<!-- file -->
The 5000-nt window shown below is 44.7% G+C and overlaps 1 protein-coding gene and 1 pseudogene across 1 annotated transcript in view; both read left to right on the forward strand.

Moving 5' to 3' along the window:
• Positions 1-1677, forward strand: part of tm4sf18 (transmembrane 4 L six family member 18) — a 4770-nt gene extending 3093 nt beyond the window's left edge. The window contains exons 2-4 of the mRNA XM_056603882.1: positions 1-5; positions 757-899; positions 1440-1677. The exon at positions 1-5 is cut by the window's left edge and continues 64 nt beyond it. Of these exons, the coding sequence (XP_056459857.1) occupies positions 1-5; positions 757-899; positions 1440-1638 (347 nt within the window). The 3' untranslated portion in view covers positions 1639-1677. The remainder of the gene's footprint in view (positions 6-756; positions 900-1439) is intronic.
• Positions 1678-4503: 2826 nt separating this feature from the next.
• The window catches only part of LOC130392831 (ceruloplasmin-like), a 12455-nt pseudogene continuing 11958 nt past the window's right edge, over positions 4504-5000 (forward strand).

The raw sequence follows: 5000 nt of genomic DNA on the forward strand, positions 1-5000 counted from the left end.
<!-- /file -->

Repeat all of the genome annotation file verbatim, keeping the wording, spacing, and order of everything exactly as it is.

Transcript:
The 5000-nt window shown below is 44.7% G+C and overlaps 1 protein-coding gene and 1 pseudogene across 1 annotated transcript in view; both read left to right on the forward strand.

Moving 5' to 3' along the window:
• Positions 1-1677, forward strand: part of tm4sf18 (transmembrane 4 L six family member 18) — a 4770-nt gene extending 3093 nt beyond the window's left edge. The window contains exons 2-4 of the mRNA XM_056603882.1: positions 1-5; positions 757-899; positions 1440-1677. The exon at positions 1-5 is cut by the window's left edge and continues 64 nt beyond it. Of these exons, the coding sequence (XP_056459857.1) occupies positions 1-5; positions 757-899; positions 1440-1638 (347 nt within the window). The 3' untranslated portion in view covers positions 1639-1677. The remainder of the gene's footprint in view (positions 6-756; positions 900-1439) is intronic.
• Positions 1678-4503: 2826 nt separating this feature from the next.
• The window catches only part of LOC130392831 (ceruloplasmin-like), a 12455-nt pseudogene continuing 11958 nt past the window's right edge, over positions 4504-5000 (forward strand).

The raw sequence follows: 5000 nt of genomic DNA on the forward strand, positions 1-5000 counted from the left end.